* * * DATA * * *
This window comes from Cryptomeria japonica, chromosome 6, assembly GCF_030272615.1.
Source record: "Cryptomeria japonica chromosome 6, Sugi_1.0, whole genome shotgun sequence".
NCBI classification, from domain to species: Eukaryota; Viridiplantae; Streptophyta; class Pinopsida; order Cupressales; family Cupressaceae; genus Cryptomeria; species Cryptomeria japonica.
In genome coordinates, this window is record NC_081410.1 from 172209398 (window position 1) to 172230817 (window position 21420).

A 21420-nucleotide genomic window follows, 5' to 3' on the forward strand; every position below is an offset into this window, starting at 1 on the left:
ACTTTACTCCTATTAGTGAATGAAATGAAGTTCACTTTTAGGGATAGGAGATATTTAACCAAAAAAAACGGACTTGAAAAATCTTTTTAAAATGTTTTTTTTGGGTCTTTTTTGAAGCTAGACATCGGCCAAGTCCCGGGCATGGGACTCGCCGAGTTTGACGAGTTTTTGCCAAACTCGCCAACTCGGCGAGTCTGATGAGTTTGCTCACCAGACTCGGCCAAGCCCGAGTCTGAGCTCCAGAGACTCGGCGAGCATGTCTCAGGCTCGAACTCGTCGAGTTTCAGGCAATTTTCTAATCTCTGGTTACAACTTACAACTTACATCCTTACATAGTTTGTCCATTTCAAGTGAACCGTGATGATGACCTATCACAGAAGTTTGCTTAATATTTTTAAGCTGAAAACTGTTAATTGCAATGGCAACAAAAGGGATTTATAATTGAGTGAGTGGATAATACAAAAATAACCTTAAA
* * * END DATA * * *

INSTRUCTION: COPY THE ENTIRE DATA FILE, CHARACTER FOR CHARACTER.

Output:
This window comes from Cryptomeria japonica, chromosome 6, assembly GCF_030272615.1.
Source record: "Cryptomeria japonica chromosome 6, Sugi_1.0, whole genome shotgun sequence".
NCBI classification, from domain to species: Eukaryota; Viridiplantae; Streptophyta; class Pinopsida; order Cupressales; family Cupressaceae; genus Cryptomeria; species Cryptomeria japonica.
In genome coordinates, this window is record NC_081410.1 from 172209398 (window position 1) to 172230817 (window position 21420).

A 21420-nucleotide genomic window follows, 5' to 3' on the forward strand; every position below is an offset into this window, starting at 1 on the left:
ACTTTACTCCTATTAGTGAATGAAATGAAGTTCACTTTTAGGGATAGGAGATATTTAACCAAAAAAAACGGACTTGAAAAATCTTTTTAAAATGTTTTTTTTGGGTCTTTTTTGAAGCTAGACATCGGCCAAGTCCCGGGCATGGGACTCGCCGAGTTTGACGAGTTTTTGCCAAACTCGCCAACTCGGCGAGTCTGATGAGTTTGCTCACCAGACTCGGCCAAGCCCGAGTCTGAGCTCCAGAGACTCGGCGAGCATGTCTCAGGCTCGAACTCGTCGAGTTTCAGGCAATTTTCTAATCTCTGGTTACAACTTACAACTTACATCCTTACATAGTTTGTCCATTTCAAGTGAACCGTGATGATGACCTATCACAGAAGTTTGCTTAATATTTTTAAGCTGAAAACTGTTAATTGCAATGGCAACAAAAGGGATTTATAATTGAGTGAGTGGATAATACAAAAATAACCTTAAA